Paul tells Timothy that “soldiers don’t get tied up in the affairs of civilian life.” In doing so, they are not able to please their commanding officer—their Officer Who chose them. Those focused on civilian life can never please He Who is building a Kingdom that is out of this world.

Today, consider if you are solider for Jesus Christ. If you are a soldier for Christ, ask yourself what affairs concern you. Are you concerned with civilian life? Are you concerned with the Kingdom life? If you get tied up in civilian life, you can never be an effective soldier. An effective soldier stays focused on the commands of their Commander. An effective soldier is focused on the mission.

“Soldiers don’t get tied up in the affairs of civilian life, for then they cannot please the officer who enlisted them.” – 2 Timothy 2:4 [NLT]

I Know Who I Trust

Who do you trust? Do you have people that you trust? Family? Friends? A spouse? A parent or child? Who do you trust? Whoever you trust, this person or these people are known to you. You have a relationship with them. You have known them for a period of time. You may know their secrets. You can describe them to others. You have been through a lot. You have seen them in action.

In 2 Timothy, Paul writes to Timothy about the One in whom he trusts. He trusts God. He knows God. He wrote, “I know the One in whom I trust.” He knows God. Paul is talking about a relationship with Jesus Christ.

Many people know of God, but not so many know God. There is a difference. To truly know God, you have a relationship with Jesus Christ. As you read His Word, you know Him more. As you walk in faith, you know Him more. As you serve His people, you know Him more. As you worship Him, you know Him more. Can you say today that you know Who you trust? Are you taking steps toward getting to know Him more? Your confidence in Him is strengthened by your knowledge of Him, which is strengthened by your walk with Him. As you continue to do life with Jesus, He continues to reveal to you Who you trust.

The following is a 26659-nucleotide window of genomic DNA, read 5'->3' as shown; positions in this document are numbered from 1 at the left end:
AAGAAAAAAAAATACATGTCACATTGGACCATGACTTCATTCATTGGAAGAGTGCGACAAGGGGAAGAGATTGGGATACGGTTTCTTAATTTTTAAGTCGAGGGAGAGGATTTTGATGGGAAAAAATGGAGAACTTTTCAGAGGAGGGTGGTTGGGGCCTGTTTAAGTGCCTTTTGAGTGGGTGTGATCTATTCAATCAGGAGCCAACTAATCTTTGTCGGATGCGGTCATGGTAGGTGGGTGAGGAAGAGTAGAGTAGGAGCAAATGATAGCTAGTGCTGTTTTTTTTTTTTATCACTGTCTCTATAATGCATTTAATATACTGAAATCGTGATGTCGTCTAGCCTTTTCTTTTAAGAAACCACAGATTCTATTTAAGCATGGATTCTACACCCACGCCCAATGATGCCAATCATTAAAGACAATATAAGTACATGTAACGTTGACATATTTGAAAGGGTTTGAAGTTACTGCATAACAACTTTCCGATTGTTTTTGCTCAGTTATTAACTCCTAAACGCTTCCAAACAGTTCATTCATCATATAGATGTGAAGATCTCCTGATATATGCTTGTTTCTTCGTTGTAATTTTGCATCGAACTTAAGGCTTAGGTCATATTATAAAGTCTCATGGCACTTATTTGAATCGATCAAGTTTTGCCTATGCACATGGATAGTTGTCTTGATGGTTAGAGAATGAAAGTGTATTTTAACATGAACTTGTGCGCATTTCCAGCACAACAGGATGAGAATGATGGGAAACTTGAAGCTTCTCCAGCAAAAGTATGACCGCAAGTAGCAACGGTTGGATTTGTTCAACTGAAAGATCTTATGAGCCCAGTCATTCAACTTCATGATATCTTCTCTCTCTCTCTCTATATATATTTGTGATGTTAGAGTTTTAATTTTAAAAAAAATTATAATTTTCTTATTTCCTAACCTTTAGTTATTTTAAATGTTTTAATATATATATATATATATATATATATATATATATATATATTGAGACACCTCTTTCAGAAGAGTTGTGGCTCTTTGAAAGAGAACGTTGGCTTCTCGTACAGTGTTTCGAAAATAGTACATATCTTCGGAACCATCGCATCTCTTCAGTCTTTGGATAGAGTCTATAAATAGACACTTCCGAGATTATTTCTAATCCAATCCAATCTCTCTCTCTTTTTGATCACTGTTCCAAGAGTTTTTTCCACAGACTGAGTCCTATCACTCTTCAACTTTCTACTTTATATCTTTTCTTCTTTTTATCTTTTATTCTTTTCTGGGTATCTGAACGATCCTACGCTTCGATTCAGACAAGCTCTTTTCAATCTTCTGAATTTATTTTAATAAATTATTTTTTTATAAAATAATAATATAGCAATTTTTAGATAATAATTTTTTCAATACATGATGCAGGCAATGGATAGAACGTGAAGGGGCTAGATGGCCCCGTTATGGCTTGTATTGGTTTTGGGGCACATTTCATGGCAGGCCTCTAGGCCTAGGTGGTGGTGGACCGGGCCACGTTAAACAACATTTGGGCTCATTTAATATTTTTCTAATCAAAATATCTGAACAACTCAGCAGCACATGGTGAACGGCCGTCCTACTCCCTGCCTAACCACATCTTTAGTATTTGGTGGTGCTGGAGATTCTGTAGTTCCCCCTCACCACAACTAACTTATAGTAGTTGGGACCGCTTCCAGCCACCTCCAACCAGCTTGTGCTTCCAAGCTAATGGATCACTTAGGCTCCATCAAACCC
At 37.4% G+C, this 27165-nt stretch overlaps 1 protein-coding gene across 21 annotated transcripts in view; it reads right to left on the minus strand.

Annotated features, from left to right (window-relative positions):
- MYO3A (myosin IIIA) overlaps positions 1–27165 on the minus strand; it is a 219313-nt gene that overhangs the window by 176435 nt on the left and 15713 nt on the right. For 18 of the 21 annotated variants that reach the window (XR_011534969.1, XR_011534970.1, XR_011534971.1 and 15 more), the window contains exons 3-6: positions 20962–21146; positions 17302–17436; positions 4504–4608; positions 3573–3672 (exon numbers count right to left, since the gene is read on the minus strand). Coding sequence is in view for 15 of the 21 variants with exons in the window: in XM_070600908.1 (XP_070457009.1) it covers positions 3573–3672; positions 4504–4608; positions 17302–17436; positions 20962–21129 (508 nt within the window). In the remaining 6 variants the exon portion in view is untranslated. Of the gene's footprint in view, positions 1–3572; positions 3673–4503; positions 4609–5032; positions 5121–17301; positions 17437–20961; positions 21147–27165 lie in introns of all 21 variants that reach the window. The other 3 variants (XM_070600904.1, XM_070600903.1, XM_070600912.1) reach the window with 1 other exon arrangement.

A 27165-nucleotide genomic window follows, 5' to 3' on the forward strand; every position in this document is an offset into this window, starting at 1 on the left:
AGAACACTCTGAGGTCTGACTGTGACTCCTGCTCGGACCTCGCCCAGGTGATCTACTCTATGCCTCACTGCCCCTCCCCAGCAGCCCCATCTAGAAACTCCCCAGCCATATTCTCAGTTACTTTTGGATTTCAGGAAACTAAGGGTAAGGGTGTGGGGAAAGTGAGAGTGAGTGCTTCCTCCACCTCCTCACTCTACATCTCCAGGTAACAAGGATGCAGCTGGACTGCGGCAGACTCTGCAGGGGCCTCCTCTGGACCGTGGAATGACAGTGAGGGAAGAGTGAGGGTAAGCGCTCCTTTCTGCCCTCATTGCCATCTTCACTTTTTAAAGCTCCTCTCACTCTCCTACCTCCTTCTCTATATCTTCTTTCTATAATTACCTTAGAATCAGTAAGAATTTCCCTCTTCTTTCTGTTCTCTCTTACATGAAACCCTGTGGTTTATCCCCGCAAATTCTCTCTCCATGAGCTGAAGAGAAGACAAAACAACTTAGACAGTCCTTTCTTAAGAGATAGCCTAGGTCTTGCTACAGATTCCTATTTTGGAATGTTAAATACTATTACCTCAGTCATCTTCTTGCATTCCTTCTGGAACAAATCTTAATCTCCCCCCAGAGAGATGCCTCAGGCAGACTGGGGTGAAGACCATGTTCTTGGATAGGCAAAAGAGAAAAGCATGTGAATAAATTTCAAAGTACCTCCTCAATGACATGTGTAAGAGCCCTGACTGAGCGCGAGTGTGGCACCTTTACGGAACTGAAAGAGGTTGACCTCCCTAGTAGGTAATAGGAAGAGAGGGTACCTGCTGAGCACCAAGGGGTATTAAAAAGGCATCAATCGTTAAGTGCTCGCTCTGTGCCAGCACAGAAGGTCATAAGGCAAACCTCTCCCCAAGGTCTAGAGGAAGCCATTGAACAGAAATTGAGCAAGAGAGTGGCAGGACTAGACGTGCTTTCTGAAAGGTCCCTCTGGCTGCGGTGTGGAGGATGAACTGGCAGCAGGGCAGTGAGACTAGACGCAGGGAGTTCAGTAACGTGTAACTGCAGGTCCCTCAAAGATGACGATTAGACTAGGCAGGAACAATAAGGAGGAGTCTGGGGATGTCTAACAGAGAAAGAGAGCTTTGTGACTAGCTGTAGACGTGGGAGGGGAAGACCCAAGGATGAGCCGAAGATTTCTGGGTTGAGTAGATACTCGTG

“That is why I am suffering here in prison. But I am not ashamed of it, for I know the One in whom I trust, and I am sure that He is able to guard what I have entrusted to Him until the day of His return.” – 2 Timothy 1:12 [NLT]

Guard What God Entrusted

We guard our homes. We guard our possessions. We do whatever we can to be sure that our stuff is safe. Some of us get dogs; some of us get alarm systems. We lock our doors to our homes and our vehicles. We keep our purses, wallets, cell phones, and keys nearby.

Paul tells Timothy to “guard what God has entrusted to you.” In his second letter to Timothy, he again tells him to “carefully guard the precious truth that has been entrusted to you.” In both letters, the Apostle Paul makes this important statement. Why? Because we have been entrusted with something precious, something of great value.

The most precious thing in our lives is Jesus Christ. We need to guard His truth. We need to guard our relationship with Him. We need to guard what God has entrusted to us, more than we guard the things mentioned above. This can only be done through the Holy Spirit. Seek His power, stand firm on His truth. Guard what God has entrusted to you.